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The Wine Guide: Details on Tastings, Types, Cost & More

25 Jul 2018

Wine is intimidating. The cult of snobbery around it is so pervasive in pop culture that you can end up feeling like you need a wine guide just to walk into your local wine bar. But all that anxiety is really just in your head! A good glass of wine can feel as unfussy as a pint from any pub if you arm yourself with just a little information.

 

Instead of hyperventilating over your word choice when you try to describe a chardonnay or panicking when you realise you have no idea what a carménère even is, relax! Our little wine guide will answer all of your burning questions about wine pairing and even wine prices, giving you the confidence boost you need.

 

The most common types of wine

There might be dozens of types of wine, but there's a handful that is typically among the most common, so we broke them all down for you below:

Wine Type

Red or White?

Notable Growing Regions

Flavour Profile

Cabernet Sauvignon

Red

Bordeaux, Tuscany, Sonoma County

Ranges from vegetal and minty to jammy

Merlot

Red

Bordeaux, Napa Valley, Chilean Central Valley

Full-bodied with plum and blackberry notes

Pinor Noir

Red

Burgundy; Willamette Valley, Oregon; Walker Bay, South Africa

Fruit-forward with cherry, raspberry, strawberry, and blackberry flavors prominent

Chardonnay

White

Burgundy; Adelaide Hills, Australia; Central Coast of California

Range from citrusy and crisp to buttery and oaky

Sauvignon Blanc

White

Bordeaux; South Africa; Marlborough, New Zealand

Lime, green apple, and flowery peach notes

Riesling

White

Rhine Valley, Germany; Clare Valley, Australia; Finger Lakes, New York

Crisp, citrusy, and often sweet or semisweet

Rosé

Rosé

Provence, France; Rioja, Spain; Sonoma County, California

Red fruit, melon, rhubarb (varies greatly by region and grapes used)

Sparkling

White or rosé

France (Champagne); Spain (Cava); Portugal (Espumante)

Ranges from crisp and dry to subtle and sweet (varies greatly by region and grapes used)

 

How to pair wine with food

To pair wine with food, consider three main things: the course you're pairing it with, the main flavours of the dish, and what you like. Often, sparkling wines and rosés pair with simple entrees, whites pair with seafood, reds pair with red meat, and dessert wines are obvious. But here are a few more tips to help you decide:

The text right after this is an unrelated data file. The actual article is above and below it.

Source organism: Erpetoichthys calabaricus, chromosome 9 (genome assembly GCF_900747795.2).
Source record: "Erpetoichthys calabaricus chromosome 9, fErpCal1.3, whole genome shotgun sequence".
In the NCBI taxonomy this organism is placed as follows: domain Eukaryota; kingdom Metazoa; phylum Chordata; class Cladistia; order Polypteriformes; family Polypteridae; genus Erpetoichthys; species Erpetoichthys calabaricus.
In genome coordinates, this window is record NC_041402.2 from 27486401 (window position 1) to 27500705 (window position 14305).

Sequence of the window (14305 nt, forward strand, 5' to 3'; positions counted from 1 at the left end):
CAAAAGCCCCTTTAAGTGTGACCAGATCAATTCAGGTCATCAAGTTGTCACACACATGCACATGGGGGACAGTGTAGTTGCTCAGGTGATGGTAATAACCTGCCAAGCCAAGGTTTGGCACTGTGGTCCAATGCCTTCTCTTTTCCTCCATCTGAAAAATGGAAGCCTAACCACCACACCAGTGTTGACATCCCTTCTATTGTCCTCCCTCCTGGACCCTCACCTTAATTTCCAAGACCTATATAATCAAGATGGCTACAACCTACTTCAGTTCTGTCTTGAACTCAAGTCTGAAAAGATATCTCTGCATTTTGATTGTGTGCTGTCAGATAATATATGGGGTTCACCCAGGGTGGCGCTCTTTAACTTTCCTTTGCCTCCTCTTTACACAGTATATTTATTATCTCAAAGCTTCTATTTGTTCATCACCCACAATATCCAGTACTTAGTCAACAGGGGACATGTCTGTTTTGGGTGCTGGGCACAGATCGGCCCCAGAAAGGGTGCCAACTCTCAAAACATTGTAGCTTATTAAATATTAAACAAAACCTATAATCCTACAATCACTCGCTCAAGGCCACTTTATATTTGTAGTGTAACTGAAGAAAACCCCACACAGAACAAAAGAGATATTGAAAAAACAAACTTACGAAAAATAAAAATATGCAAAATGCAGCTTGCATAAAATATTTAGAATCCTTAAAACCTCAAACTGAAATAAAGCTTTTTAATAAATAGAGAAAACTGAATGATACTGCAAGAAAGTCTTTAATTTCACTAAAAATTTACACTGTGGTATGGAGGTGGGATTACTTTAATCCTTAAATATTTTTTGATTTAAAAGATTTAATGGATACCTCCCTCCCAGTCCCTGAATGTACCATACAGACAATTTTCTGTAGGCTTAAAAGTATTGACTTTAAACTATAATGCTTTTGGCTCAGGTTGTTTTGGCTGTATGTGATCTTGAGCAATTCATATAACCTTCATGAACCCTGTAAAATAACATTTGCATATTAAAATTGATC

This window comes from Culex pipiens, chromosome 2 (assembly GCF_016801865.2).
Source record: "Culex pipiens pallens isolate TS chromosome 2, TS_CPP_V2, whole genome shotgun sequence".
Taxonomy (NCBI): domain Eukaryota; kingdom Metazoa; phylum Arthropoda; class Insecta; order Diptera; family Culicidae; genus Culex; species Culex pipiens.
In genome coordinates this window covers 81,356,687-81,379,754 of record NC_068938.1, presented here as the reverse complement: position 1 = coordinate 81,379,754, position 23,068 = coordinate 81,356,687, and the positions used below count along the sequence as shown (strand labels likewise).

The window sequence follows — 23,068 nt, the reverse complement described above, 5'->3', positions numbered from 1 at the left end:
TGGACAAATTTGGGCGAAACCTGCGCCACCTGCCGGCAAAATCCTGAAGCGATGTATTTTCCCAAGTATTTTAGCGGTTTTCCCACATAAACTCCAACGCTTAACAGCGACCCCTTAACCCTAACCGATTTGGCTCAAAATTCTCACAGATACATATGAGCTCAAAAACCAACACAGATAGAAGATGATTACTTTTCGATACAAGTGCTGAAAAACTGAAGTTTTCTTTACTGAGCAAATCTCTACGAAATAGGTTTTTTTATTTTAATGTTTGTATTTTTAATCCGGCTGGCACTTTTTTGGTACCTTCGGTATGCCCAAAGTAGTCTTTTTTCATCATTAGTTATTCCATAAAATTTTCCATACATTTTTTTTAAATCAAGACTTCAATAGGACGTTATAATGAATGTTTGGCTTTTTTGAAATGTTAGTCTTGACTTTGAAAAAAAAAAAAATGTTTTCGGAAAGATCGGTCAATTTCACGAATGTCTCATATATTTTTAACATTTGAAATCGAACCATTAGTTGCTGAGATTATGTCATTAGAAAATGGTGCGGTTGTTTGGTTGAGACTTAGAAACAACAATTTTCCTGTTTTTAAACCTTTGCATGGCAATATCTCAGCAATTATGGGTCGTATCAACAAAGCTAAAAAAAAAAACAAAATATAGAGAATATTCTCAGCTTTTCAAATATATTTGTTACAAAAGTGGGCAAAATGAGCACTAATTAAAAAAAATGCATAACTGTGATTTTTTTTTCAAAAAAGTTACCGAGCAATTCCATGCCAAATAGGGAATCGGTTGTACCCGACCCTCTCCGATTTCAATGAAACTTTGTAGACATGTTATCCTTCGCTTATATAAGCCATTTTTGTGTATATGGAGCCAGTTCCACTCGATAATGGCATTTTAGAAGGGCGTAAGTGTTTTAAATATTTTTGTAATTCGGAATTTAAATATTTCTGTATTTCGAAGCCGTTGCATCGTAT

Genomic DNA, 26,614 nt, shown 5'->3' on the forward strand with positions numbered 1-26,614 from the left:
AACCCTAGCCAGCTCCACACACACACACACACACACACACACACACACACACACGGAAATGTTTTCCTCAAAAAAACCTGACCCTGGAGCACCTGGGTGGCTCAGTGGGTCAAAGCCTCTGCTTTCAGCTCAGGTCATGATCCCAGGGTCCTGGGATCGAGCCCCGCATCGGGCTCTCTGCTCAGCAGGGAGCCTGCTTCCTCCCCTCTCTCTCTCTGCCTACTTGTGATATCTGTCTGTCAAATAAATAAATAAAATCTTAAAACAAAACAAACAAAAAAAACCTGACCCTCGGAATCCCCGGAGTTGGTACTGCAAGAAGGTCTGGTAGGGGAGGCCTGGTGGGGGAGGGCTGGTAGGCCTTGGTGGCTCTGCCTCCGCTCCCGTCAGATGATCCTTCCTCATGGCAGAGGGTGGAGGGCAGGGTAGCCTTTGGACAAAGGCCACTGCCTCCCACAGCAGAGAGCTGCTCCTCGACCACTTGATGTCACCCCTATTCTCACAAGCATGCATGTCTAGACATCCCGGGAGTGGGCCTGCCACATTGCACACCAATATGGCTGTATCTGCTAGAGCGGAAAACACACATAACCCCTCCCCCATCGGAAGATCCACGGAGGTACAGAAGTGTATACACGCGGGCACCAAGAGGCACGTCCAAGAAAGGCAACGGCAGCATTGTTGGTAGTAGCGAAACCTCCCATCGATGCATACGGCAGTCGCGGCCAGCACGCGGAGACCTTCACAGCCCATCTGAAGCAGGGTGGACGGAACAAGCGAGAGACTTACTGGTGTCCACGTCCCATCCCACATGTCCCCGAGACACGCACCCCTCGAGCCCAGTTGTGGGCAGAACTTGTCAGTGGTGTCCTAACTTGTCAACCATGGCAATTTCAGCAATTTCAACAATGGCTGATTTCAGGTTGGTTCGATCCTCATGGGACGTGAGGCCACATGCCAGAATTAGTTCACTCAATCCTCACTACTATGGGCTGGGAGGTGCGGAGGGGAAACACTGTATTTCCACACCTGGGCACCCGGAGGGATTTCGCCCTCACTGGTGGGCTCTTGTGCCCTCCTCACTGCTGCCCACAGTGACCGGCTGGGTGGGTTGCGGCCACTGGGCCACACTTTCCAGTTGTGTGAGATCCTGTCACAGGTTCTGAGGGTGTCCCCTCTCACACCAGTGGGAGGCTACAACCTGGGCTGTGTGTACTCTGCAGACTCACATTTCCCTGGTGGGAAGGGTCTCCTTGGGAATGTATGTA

• Save sweeter and lower alcohol wines (e.g. riesling, zinfandel) for spicy foods to help balance the heat.
  • With lighter meat like pork and chicken, pair your wine with the sauce (e.g. a bold red with a barbecue sauce, chardonnay with a light leek sauce).
  • When in doubt, always fall back on what you actually enjoy; don't get a malbec you hate just because it's supposed to pair well with a dish!

 

How much should a good bottle of wine cost?

Wine prices may vary, but the sweet spot for most casual drinkers is around £7 in shops. Less than that, and it's not that you won't be able to find wines you love, but that it will be harder.

  • Many experts say that you shouldn't pay more than £15 per bottle because you're more likely to be paying for the prestige of the label or region than the actual quality.
  • Save even more by buying in bulk or subscribing to a wine club that'll ship bottles directly to you.

What are some common wine-tasting terms?

Wine-tasting terms vary and you shouldn't feel compelled to stick to them, but knowing a few can help give you a handle on describing your favourites. Check out the most common terms below:

  • Balanced: no note of the wine (acidity, sweetness, etc.) stands out above another
  • Buttery: a rich, creamy mouthfeel
  • Crisp: a delightful sense of acidity (think crisp green apple)
  • Dry: the opposite of sweet in wine terminology
  • Jammy: rich fruit flavour often without the drying sensation associated with tannins
  • Oaky: notes of oak from the wine's barrel as well as other flavours like vanilla or nutmeg
  • Spicy: strong sense of flavours like pepper or cinnamon (think malbecs and syrahs)

 


 

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